“Naturalism is also called “materialism,” the view that only matter exists; or “reductionism,” the view that all life, from tables to daydreams, is ultimately reducible to pure physics; or “determinism,” the view that every phenomenon, including our own actions, is determined by a preexisting cause, which was itself determined by another cause, and so on back to the Big Bang. The naturalistic project has been greatly aided by neo-Darwinism, the application of Darwin’s theory of natural selection to human behavior, including areas of life once assumed to be nonmaterial: emotions and thoughts and habits and perceptions. At the workshop the philosophers and scientists each added his own gloss to neo-Darwinian reductive naturalism or materialistic neo-Darwinian reductionism or naturalistic materialism or reductive determinism. They were unanimous in their solid certainty that materialism—as we’ll call it here, to limit the number of isms—is the all-purpose explanation for life as we know it.

“One notable division did arise among the participants, however. Some of the biologists thought the materialist view of the world should be taught and explained to the wider public in its true, high-octane, Crickian form. Then common, nonintellectual people might see that a purely random universe without purpose or free will or spiritual life of any kind isn’t as bad as some superstitious people—religious people—have led them to believe.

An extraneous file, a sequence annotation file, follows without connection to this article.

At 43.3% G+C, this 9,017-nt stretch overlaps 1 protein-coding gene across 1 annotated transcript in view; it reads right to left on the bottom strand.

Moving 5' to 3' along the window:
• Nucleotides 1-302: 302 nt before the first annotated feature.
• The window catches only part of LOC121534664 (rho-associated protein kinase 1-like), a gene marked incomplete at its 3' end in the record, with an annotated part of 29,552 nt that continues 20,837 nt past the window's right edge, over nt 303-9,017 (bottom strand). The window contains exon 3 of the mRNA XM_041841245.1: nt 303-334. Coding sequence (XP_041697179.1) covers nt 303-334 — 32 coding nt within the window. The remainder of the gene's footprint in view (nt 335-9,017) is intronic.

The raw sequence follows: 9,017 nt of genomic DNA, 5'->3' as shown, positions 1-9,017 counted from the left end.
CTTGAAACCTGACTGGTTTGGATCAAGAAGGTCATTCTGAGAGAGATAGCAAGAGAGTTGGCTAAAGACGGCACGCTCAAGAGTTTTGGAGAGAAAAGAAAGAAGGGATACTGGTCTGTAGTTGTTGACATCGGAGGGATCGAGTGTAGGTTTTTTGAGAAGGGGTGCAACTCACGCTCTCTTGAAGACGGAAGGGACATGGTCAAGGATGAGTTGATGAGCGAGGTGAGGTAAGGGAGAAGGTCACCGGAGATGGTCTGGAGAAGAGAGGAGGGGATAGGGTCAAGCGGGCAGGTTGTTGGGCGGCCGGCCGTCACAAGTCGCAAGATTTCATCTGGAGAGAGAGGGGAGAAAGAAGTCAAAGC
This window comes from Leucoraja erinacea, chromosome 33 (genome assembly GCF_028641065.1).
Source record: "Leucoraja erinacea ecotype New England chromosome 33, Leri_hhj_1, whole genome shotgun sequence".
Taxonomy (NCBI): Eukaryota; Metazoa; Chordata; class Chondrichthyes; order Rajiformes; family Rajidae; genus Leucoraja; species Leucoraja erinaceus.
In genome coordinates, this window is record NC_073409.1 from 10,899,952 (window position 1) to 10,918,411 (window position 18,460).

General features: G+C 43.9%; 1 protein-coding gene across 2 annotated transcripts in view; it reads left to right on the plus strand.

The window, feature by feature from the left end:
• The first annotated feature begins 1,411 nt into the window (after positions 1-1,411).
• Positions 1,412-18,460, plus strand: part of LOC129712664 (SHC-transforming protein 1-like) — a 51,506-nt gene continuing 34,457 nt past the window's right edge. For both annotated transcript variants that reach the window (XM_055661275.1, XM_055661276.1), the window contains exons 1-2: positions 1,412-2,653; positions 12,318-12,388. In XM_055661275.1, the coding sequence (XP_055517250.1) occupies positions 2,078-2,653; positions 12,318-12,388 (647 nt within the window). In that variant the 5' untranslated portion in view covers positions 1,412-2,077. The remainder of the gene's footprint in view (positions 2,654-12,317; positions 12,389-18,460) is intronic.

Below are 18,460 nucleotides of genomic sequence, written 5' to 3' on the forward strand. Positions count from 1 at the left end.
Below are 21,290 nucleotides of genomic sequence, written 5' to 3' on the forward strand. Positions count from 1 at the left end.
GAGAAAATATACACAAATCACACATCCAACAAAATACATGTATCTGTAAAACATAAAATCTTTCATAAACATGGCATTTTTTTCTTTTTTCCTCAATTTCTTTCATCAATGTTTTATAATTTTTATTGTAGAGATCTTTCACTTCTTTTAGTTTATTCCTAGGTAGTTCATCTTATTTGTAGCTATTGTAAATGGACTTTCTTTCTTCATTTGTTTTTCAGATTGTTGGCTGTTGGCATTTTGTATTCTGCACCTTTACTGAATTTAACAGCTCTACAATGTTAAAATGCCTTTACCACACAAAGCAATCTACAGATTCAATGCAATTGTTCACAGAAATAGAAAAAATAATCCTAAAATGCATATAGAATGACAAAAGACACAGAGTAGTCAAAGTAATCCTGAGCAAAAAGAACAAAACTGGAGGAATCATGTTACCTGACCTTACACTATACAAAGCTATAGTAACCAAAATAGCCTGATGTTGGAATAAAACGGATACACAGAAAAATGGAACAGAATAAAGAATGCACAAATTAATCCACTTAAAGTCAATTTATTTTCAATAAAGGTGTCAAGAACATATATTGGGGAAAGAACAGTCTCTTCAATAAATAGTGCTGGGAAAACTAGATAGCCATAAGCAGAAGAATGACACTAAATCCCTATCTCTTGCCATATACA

“Daniel Dennett took a different view. While it is true that materialism tells us a human being is nothing more than a “moist robot”—a phrase Dennett took from a Dilbert comic—we run a risk when we let this cat, or robot, out of the bag. If we repeatedly tell folks that their sense of free will or belief in objective morality is essentially an illusion, such knowledge has the potential to undermine civilization itself, Dennett believes. Civil order requires the general acceptance of personal responsibility, which is closely linked to the notion of free will. Better, said Dennett, if the public were told that “for general purposes” the self and free will and objective morality do indeed exist—that colors and sounds exist, too—“just not in the way they think.” They “exist in a special way,” which is to say, ultimately, not at all.”